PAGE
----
Women, Stop Doing Housework and Start Writing Instead

Women, Stop Doing Housework and Start Writing Instead

I'm hoping the headline got your attention. It's advice from a not-so-famous author, Brenda Ueland, who (way back in 1938) wrote If You Want to Writ

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I’m hoping the headline got your attention. It’s advice from a not-so-famous author, Brenda Ueland, who (way back in 1938) wrote If You Want to Write which shared her philosophies on writing, work (of any kind) and life.

And one of her messages was that if you want to write, paint, compose music, or do anything creative, you need to make that important work a priority.

But first let me share Ueland’s perspective, which is directed to women who “are always doing secondary and menial things (that do not require all their gifts and ability) for others and never anything for themselves.”

The problem, wrote Ueland, is that “if you are always doing something for others, like a servant or a nurse, and never anything for yourself, you cannot do others any good. For to teach, encourage, cheer up, console, amuse, stimulate or advise a husband or children or friends, you have to be something yourself. And how to be something yourself? Only by working hard and with gumption at something you love and care for and think is important.”

Ueland suggests that “if you want your children to be musicians, then work at music yourself, seriously and with all your intelligence. If you want them to be scholars, study hard yourself.”

And she recommends that women “shut your door against the children for an hour a day and say, ‘Mother is working on her five-act tragedy in blank verse.'” If you do so, you might be surprised how your children will not only respect you, they will “probably all become playwrights.”

Even if you aren’t a woman or don’t have children (or don’t want them to become playwrights), Ueland’s advice is sound. Kleon gets even more specific about how you’ve got to make important work a priority and set yourself up for success. For example, he recommends these 5 steps:

  1. Establish a daily routine. “When you don’t have much time, a routine helps you make the little time you have count,” he writes. “When you have all the time in the world, a routine helps you make sure you don’t waste it. I’ve written while holding down a day job, written full-time from home, and written while caring for small children. The secret to writing under all those conditions was having a schedule and sticking to it.”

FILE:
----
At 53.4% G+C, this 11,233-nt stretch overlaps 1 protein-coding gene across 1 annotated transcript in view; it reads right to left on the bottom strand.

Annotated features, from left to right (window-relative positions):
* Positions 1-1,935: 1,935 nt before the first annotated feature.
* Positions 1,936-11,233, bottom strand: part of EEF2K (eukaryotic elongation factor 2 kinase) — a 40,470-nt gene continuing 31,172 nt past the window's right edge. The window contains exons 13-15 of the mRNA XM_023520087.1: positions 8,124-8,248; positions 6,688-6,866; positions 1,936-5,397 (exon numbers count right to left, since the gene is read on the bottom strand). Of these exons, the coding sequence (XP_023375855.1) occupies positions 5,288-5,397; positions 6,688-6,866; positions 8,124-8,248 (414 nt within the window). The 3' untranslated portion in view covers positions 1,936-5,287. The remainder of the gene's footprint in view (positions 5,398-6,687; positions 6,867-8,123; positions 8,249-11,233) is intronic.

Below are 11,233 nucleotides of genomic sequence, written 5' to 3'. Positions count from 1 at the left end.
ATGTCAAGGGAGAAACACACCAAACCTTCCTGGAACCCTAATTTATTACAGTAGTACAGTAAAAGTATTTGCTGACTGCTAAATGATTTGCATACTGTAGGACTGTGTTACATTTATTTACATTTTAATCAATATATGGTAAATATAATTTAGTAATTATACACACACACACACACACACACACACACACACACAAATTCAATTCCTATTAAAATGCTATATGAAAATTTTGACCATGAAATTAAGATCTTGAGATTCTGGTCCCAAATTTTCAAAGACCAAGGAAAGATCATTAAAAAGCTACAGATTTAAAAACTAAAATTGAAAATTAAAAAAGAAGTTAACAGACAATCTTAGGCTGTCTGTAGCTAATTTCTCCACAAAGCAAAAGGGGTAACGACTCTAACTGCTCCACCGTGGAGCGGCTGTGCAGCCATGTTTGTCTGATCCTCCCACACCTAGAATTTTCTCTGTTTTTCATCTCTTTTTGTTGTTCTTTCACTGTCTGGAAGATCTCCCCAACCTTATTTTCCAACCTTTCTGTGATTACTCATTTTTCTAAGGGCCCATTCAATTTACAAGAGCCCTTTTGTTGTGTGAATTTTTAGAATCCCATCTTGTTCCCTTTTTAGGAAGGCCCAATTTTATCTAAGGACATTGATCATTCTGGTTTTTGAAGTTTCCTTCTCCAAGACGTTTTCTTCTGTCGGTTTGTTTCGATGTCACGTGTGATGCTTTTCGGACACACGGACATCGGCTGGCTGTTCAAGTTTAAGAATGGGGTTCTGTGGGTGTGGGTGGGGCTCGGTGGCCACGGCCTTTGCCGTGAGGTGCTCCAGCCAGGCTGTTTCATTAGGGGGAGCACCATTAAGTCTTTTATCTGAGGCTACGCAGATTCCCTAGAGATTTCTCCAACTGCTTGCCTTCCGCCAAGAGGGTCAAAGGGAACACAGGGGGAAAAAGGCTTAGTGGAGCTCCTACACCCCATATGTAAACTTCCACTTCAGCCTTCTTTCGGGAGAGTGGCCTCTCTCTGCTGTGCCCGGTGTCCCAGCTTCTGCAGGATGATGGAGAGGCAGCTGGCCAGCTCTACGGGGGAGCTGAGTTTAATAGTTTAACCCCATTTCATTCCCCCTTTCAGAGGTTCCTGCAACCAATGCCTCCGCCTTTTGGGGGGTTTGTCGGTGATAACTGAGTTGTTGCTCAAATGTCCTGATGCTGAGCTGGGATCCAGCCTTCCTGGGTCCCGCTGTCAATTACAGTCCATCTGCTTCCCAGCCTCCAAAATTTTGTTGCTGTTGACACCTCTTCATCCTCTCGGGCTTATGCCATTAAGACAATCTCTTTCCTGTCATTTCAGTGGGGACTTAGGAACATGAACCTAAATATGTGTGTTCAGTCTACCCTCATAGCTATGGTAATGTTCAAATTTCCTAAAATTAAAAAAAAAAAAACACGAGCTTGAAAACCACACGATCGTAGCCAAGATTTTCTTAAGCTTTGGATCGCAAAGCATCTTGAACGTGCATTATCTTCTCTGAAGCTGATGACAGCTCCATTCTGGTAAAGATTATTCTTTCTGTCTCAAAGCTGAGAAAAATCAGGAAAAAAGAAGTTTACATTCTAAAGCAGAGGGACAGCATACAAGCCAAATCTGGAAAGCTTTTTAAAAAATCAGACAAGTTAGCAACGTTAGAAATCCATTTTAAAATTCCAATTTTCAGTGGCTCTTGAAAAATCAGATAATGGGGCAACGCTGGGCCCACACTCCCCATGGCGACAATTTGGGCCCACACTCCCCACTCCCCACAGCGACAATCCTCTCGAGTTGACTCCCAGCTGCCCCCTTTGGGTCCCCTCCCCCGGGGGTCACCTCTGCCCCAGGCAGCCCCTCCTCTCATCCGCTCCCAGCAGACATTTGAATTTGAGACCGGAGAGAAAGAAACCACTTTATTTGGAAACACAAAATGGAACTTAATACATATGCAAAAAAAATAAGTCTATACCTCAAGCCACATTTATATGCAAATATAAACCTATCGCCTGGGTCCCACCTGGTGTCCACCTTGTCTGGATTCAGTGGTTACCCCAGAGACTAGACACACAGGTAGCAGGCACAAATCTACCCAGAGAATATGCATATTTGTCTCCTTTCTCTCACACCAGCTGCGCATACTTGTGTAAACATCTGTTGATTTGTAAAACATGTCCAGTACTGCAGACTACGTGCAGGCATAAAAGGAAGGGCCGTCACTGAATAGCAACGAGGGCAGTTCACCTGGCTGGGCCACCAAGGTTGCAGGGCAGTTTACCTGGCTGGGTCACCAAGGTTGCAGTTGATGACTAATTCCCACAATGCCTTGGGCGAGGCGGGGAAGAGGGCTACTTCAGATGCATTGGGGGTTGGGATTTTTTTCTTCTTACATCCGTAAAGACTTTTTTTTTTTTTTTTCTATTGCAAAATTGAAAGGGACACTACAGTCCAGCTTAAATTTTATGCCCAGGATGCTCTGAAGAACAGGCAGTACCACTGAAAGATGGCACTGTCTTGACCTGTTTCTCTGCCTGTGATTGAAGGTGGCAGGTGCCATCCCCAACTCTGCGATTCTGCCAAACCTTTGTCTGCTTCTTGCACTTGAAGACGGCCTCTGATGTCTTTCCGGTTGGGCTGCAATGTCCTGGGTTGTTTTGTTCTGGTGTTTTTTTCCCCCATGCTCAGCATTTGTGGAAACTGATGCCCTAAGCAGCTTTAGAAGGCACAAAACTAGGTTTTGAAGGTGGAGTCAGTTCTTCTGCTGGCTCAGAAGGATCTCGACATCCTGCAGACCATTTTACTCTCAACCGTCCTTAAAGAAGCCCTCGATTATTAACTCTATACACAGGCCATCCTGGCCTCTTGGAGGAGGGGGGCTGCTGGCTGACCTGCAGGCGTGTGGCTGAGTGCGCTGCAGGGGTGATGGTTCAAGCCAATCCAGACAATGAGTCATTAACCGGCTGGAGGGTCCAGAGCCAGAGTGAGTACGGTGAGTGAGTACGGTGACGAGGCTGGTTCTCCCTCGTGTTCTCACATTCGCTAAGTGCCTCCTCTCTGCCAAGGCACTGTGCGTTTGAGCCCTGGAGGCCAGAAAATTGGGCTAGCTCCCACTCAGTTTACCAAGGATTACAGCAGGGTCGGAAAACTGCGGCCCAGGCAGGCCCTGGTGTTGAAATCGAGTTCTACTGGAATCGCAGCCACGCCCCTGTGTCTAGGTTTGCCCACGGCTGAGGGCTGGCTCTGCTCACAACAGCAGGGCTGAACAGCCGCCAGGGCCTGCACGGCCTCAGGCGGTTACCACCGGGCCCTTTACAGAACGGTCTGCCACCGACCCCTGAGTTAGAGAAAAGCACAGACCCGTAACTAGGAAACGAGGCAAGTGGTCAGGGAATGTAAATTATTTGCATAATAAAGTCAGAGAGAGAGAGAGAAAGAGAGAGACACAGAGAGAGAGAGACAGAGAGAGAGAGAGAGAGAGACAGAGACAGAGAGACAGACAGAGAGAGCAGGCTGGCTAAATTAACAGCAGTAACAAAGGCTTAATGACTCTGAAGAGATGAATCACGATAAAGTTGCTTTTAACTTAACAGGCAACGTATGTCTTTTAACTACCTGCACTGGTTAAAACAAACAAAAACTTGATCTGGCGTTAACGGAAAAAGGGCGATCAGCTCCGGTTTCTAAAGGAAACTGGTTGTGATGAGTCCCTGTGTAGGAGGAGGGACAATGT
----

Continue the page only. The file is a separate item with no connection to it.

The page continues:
2. Make lists. Writes Kleon, “whenever I need to figure out my life, I make a list. A list gets all ideas out of your head and clears the mental space so you’re actually able to do something about them.”
  3. Disconnect from the world to connect with yourself. “You must retreat from the world long enough to think, practice your art, and bring forth something worth sharing with others.”
  4. Create a bliss station . . . a place and a time where work happens. “The deluxe package would include both a special room and a special hour that you enter it,” Kleon writes. “But I think one can make up for a lack of the other. For example, say you have a tiny apartment you share with small children. There’s no room for your bliss station, there’s only time. When the kids are asleep or at school or day care, even a kitchen table can become a bliss station.”
  5. Say no. To protect your space and time so that you can do the work you need to do, “you have to learn to decline all sorts of invitations from the world. You must learn to say ‘no.'”

The best way to wrap this up? An inspirational quote from each:

“”Everyone is talented, original and has something important to say.” 
― Brenda Ueland

“Every day is a potential seed that we can grow into something beautiful.” – Austin Kleon

So stop cleaning–and keep creating!

The opinions expressed here by Inc.com columnists are their own, not those of Inc.com.

This article is from Inc.com

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